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Government under fire as business 'restart grant' not up and running, two weeks in

ISME says businesses are ‘bleeding out cash’.

Image: Shutterstock/antoniodiaz

MORE THAN TEN days after the government announced a commercial rates waiver and  ‘restart grants’ of up to a €10,000 for businesses, the scheme is not yet in place. 

Businesses who were forced to cease trading and others affected adversely from Covid-19 had been calling on the government to provide supports immediately to help them deal with the unprecedented crisis. 

On 2 May, Business Minister Heather Humphreys, Housing Minister Eoghan Murphy and Finance Minister Paschal Donohoe announced a “restart grant” for micro and small businesses based on a rates/waiver rebate from 2019 up to the value of €10,000.

However, businesses in dire need of a cash-flow injection have been found wanting when inquiring about the money.

When asked when the scheme would be in place, the Department of Housing, Planning and Local Government said in a statement:

The scheme will be up and running as soon as possible.

The department added:

The technical details of the scheme, and how the fund will be administered, will be developed in the coming weeks by this Department, the Department of Business, Enterprise and Innovation, and the Department of Public Expenditure and Reform.

At the time of the rebate announcement, Humphreys said the measure “will help to improve cash flow amongst our SMEs”.

The Department of Business said in a statement that the ‘restart’ fund will be a “critically important tool to support small businesses to reopen their doors and get back on their feet”.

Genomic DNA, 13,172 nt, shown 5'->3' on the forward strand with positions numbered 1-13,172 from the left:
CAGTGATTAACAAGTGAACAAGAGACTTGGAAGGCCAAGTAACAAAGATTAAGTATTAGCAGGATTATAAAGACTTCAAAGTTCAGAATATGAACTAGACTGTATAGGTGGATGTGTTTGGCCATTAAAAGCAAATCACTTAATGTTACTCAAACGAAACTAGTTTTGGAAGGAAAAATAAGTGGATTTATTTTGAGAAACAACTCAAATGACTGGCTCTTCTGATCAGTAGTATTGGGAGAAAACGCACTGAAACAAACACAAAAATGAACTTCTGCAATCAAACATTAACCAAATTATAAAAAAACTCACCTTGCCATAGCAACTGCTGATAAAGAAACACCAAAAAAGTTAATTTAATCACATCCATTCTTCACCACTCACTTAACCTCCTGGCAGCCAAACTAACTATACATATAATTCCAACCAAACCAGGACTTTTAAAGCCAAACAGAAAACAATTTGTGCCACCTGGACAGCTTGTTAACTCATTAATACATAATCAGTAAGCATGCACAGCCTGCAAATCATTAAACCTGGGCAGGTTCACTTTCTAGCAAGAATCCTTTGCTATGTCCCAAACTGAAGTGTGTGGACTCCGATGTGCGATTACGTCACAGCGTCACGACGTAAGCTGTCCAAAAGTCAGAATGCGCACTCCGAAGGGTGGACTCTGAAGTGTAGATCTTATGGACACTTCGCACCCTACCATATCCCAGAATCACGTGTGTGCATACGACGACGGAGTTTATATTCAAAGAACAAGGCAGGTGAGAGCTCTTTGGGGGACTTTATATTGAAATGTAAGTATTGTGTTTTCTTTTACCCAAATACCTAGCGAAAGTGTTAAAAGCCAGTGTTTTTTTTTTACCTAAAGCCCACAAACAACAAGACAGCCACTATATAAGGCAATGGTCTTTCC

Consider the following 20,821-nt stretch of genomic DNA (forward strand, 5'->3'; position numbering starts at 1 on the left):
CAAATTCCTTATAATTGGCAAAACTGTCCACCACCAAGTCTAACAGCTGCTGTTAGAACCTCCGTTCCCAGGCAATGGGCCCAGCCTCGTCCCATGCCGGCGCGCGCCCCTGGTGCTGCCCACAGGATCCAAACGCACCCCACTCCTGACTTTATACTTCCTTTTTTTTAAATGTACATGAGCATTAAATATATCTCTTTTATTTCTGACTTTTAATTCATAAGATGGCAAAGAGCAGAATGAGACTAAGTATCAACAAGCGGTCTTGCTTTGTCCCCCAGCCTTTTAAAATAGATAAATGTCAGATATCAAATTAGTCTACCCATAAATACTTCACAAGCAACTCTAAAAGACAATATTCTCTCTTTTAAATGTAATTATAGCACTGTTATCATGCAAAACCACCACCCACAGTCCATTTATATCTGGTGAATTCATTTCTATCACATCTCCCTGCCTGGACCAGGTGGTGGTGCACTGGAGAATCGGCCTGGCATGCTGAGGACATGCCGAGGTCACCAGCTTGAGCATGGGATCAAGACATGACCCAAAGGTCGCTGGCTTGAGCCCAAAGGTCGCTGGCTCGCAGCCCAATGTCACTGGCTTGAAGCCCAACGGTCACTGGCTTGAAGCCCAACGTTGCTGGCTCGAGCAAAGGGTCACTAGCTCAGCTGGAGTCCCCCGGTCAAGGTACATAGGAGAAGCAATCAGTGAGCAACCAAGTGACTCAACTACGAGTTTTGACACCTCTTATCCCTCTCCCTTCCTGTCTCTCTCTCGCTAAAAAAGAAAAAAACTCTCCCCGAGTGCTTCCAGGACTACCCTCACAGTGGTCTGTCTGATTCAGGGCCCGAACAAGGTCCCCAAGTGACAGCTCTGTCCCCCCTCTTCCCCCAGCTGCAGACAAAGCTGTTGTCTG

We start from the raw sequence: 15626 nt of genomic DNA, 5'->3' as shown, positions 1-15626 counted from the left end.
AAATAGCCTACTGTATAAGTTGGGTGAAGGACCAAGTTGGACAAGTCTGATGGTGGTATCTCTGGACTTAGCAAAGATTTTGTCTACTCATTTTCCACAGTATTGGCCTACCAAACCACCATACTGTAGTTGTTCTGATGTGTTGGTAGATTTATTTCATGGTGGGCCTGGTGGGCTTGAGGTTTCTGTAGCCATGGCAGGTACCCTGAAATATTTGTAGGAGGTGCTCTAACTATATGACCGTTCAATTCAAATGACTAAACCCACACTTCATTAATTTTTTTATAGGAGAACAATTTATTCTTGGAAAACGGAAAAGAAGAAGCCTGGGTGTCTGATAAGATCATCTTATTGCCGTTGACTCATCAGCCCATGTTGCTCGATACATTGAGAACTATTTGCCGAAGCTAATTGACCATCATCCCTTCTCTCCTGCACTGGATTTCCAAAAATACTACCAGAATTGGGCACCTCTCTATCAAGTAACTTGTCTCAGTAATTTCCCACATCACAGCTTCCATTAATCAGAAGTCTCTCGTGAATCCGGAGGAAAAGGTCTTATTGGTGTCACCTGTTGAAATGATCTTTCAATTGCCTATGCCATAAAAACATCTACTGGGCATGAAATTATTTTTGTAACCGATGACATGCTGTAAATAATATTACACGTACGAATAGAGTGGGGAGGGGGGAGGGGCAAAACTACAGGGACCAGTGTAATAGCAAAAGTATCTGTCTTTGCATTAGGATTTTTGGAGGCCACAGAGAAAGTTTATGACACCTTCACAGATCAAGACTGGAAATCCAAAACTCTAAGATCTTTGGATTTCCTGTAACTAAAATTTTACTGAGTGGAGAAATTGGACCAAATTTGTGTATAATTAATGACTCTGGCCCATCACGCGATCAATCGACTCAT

“The scheme will provide funding to enable small and micro business reconnect with their employees and customer base by helping to defray ongoing fixed costs and the costs associated with re-launching the business.

“At this point, the number of likely applications has not yet been ascertained. That will, of course, be influenced by the final design and eligibility criteria under the scheme.”

The department added that officials are working to ensure that the “most appropriate and effective mechanism is used, meaning the system which will allow the largest amount of eligible businesses to benefit in a manner timely enough to assist with their re-opening costs”.

However, businesses have said the scheme has been too slow to materialise and is not a high enough grant aid to keep the doors open in some cases.

One business owner told TheJournal.ie that they were shocked when they called their local authority about the rates rebate only to be told they had no details about how the scheme would be operating.

“Businesses need cash-flow now. Not in a few weeks time,” they said, adding that the headline figure that businesses will get €10,000 is not the case. The rebate is the value of the rates paid last year, with many businesses paying as little as €1,500 in some cases.

“That is all that business will be entitled to. That is hardly enough to keep the lights on in some businesses,” they said, adding that in other countries such as the UK offering cash-flow loans and grants in a matter of days, not weeks.

Neil McDonnell, Chief Executive of ISME, has said the pace of movement is far too slow, stating the response does not recognise how quickly SMEs are bleeding out cash.

“Compared to the aggressively generous approach taken by the British, German, Danish, Swiss and French governments, we are surprised at how small the measures put in place by our Government are.